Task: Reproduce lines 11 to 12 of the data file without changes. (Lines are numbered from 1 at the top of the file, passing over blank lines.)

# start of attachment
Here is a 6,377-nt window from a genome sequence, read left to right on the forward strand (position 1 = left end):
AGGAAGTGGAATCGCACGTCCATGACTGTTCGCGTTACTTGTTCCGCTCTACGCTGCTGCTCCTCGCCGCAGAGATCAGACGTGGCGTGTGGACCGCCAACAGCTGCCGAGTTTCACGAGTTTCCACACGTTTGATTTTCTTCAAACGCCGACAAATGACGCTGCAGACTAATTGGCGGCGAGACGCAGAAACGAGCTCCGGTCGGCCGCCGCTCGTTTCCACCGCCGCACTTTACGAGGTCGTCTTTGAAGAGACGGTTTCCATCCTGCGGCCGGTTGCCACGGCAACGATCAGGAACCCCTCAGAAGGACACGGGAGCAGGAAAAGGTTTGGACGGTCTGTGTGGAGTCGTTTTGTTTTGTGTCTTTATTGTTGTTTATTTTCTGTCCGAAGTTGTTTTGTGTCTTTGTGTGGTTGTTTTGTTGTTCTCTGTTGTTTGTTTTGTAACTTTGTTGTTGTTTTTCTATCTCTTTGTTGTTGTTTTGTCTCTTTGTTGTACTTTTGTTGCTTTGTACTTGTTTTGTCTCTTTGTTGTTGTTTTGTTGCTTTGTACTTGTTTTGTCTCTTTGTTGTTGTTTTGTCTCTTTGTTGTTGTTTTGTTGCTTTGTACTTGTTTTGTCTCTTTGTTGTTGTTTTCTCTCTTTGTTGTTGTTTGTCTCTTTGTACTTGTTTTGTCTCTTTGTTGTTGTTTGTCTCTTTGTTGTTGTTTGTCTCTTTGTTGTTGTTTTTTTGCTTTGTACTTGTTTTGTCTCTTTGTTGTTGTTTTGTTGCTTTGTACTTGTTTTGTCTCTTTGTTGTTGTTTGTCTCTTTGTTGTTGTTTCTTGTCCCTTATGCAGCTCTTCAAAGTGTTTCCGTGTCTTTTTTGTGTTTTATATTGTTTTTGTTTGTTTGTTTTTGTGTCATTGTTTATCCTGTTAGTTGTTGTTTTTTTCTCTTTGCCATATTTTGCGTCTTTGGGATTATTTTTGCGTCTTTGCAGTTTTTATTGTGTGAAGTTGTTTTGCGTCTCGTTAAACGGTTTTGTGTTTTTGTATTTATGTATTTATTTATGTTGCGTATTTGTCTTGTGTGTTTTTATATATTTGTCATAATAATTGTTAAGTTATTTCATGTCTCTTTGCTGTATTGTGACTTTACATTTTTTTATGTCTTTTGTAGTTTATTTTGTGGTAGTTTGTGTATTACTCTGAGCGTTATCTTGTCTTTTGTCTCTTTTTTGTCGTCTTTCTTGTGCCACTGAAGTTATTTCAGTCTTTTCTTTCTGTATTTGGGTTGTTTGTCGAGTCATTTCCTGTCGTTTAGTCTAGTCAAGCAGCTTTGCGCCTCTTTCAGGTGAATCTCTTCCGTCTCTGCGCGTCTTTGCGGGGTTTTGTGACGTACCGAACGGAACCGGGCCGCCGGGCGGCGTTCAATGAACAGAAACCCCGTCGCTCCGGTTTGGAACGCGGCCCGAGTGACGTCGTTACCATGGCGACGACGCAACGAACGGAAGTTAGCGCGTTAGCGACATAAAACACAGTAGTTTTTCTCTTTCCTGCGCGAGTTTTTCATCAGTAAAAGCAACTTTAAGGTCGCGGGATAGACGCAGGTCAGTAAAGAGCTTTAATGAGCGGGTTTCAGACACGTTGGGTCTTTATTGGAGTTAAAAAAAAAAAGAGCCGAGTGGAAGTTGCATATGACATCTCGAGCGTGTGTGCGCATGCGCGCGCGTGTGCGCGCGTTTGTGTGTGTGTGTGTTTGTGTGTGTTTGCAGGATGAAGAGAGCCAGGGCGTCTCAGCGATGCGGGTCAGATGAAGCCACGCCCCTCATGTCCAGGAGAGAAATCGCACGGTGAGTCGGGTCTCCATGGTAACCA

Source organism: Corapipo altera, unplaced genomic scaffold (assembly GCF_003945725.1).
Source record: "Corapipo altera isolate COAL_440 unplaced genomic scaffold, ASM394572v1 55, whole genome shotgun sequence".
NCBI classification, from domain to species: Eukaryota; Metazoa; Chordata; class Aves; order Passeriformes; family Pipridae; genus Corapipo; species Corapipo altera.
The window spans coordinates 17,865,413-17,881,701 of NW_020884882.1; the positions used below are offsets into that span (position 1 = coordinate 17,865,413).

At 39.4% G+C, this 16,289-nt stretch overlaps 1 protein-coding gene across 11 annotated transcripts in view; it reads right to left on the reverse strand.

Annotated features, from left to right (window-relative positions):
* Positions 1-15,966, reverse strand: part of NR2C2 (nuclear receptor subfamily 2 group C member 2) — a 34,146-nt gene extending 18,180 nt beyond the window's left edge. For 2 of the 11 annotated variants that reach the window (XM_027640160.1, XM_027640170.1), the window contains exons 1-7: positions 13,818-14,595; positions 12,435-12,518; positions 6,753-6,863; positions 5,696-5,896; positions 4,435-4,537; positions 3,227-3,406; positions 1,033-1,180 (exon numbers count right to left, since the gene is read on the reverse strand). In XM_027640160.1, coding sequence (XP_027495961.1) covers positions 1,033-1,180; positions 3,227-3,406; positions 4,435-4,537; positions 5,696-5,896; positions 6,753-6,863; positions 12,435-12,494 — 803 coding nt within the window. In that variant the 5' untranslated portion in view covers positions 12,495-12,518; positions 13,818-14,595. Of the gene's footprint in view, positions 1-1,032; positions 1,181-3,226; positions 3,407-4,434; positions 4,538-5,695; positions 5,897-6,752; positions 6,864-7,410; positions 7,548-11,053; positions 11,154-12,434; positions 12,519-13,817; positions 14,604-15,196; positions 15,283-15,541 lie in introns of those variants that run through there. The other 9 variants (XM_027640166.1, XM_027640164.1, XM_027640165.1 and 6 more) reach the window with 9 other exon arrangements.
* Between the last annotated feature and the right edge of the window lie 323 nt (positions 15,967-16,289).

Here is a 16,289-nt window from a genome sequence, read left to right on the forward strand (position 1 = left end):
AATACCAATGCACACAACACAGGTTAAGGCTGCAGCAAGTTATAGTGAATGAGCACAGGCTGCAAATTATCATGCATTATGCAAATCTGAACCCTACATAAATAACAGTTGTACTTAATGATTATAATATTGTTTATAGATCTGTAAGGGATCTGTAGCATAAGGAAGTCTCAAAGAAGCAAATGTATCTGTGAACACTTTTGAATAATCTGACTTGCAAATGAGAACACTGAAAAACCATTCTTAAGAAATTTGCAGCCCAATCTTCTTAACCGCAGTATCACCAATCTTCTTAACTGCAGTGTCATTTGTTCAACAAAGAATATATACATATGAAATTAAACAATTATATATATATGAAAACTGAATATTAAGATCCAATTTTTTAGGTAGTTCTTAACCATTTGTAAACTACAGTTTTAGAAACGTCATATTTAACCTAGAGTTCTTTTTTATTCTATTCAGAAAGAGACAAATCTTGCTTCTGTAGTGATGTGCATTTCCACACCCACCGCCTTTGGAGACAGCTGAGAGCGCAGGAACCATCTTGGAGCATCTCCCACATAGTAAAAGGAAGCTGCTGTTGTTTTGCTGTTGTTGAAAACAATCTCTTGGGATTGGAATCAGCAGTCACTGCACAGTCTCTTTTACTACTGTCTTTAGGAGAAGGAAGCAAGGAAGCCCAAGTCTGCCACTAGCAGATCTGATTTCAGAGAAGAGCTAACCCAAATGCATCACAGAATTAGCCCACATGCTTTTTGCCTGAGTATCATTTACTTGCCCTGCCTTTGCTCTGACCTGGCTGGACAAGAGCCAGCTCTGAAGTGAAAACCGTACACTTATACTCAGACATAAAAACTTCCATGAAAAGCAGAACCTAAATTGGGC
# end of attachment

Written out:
Here is a 16,289-nt window from a genome sequence, read left to right on the forward strand (position 1 = left end):
AATACCAATGCACACAACACAGGTTAAGGCTGCAGCAAGTTATAGTGAATGAGCACAGGCTGCAAATTATCATGCATTATGCAAATCTGAACCCTACATAAATAACAGTTGTACTTAATGATTATAATATTGTTTATAGATCTGTAAGGGATCTGTAGCATAAGGAAGTCTCAAAGAAGCAAATGTATCTGTGAACACTTTTGAATAATCTGACTTGCAAATGAGAACACTGAAAAACCATTCTTAAGAAATTTGCAGCCCAATCTTCTTAACCGCAGTATCACCAATCTTCTTAACTGCAGTGTCATTTGTTCAACAAAGAATATATACATATGAAATTAAACAATTATATATATATGAAAACTGAATATTAAGATCCAATTTTTTAGGTAGTTCTTAACCATTTGTAAACTACAGTTTTAGAAACGTCATATTTAACCTAGAGTTCTTTTTTATTCTATTCAGAAAGAGACAAATCTTGCTTCTGTAGTGATGTGCATTTCCACACCCACCGCCTTTGGAGACAGCTGAGAGCGCAGGAACCATCTTGGAGCATCTCCCACATAGTAAAAGGAAGCTGCTGTTGTTTTGCTGTTGTTGAAAACAATCTCTTGGGATTGGAATCAGCAGTCACTGCACAGTCTCTTTTACTACTGTCTTTAGGAGAAGGAAGCAAGGAAGCCCAAGTCTGCCACTAGCAGATCTGATTTCAGAGAAGAGCTAACCCAAATGCATCACAGAATTAGCCCACATGCTTTTTGCCTGAGTATCATTTACTTGCCCTGCCTTTGCTCTGACCTGGCTGGACAAGAGCCAGCTCTGAAGTGAAAACCGTACACTTATACTCAGACATAAAAACTTCCATGAAAAGCAGAACCTAAATTGGGC